This year’s World Bank and International Monetary Fund’s (IMF) Spring Meetings, which took place virtually from Monday, April 5, through Sunday, April 11, 2021, were focused on the path to a green and inclusive recovery. CICA itself participated to some sessions, notably the session on the Grievance Redress Service (GRS) and on the update on the Environmental and Social Framework (ESF) in procurement.
According to an analysis from the Think Tank OMFIF (Official Monetary and Financial Institutions Forum), the 2021 Spring Meetings produced rather modestly positive outcomes. Most significantly, the new Biden administration via its Treasury Secretary Janet Yellen, took the opportunity to underscore that the US is once again committed to multilateralism and advancing a cooperative global international economic agenda. But the meetings also highlighted that many emerging markets and low-income countries may fall behind in the years to come.
The IMF’s flagship reports, the World Economic Outlook, the Global Financial Stability Report and the Fiscal Monitor were presented. The IMF upgraded its global growth forecasts, reflecting the impact of the sharp pickup in US vaccinations, Biden’s economic stimulus package and China’s recovery. However, the recovery for emerging markets and Low-Income Countries (LICs) is expected to be difficult, given deep financial holes caused by the pandemic and slow vaccination progress.
The challenges identified during this year’s Spring Meetings according to OMFIF are the following:
- Rising US rates for emerging markets
The key point is that a surge in US rates, especially if unanticipated, can be disruptive to global markets, but the benefits of rates rising in line with stronger US growth generally outweigh the financing impacts. Despite the severe impact of the pandemic, it appears many emerging markets are thus far better weathering the current situation.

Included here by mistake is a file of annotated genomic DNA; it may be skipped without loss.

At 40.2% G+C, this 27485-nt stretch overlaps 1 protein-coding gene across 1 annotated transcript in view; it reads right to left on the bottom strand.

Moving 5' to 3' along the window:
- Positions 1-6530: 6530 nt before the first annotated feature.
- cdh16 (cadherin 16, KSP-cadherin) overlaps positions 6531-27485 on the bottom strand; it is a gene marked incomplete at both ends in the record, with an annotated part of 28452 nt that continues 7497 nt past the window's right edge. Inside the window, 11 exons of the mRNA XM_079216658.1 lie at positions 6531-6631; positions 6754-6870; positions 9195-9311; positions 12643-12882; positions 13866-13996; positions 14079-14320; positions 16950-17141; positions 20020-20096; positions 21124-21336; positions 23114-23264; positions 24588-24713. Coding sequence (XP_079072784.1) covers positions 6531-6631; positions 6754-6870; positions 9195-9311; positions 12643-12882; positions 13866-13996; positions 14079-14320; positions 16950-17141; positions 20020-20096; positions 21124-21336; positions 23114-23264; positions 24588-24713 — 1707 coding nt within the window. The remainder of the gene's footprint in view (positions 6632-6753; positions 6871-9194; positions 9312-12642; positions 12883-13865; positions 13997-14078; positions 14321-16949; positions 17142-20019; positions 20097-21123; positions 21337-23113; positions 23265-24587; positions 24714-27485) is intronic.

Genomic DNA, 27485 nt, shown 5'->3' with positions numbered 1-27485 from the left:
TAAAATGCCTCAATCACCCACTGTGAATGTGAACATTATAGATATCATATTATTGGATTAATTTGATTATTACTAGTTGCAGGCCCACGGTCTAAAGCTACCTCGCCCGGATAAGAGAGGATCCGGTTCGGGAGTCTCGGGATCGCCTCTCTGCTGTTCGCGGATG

- Secured US$650bn special drawing rights (SDR) allocation
The allocation should provide a healthy infusion of resources into some LICs and emerging markets. According to OMFIF however, the bulk will end up in the hands of those who don’t need them and there is a risk that funds will be used to repay unsustainable debt to official creditors such as China or the private sector. It is pointed out by OMFIF that suggestions on addressing these concerns by reallocating SDR to the needy and increasing transparency around the use of SDR, have made little progress. Further, LICs would rather need grants and concessional finance but the reallocation is focused on SDR loans.
G7 countries will coordinate with the IMF to explore how countries could ‘voluntarily recycle their SDR holdings to further support low-income. Back in 2009, the United Nations suggested a new SDR-based ‘global reserve system’ – ‘feasible, non-inflationary, and … easily implemented, including in ways which mitigate the difficulties caused by asymmetric adjustment between surplus and deficit countries.’
- Debt Service Suspension Initiative
This initiative was extended until the end of 2021. However, LICs are still facing unsustainable debt and they would more need write-downs of bilateral official and private debts, rather than repayment deferrals. As an example, dozens of LICs have to face cumulative per capita income losses as high as 22% by 2022.
This year’s Spring Meetings focused far more intensively on climate issues than in the past.
One of the key developments was that the US made clear it was now ready to move towards an agreement on international taxation – both on a minimum tax and digital taxation. However, OMFIF expects that this issue will probably face strong political opposition.
In sum, the Spring Meetings emphasized the need for cooperation and stressed priorities of the international agenda (e.g. climate change). However, it was also made clear how much further there is to go, according to Mark Sobel, US Chairman of OMFIF.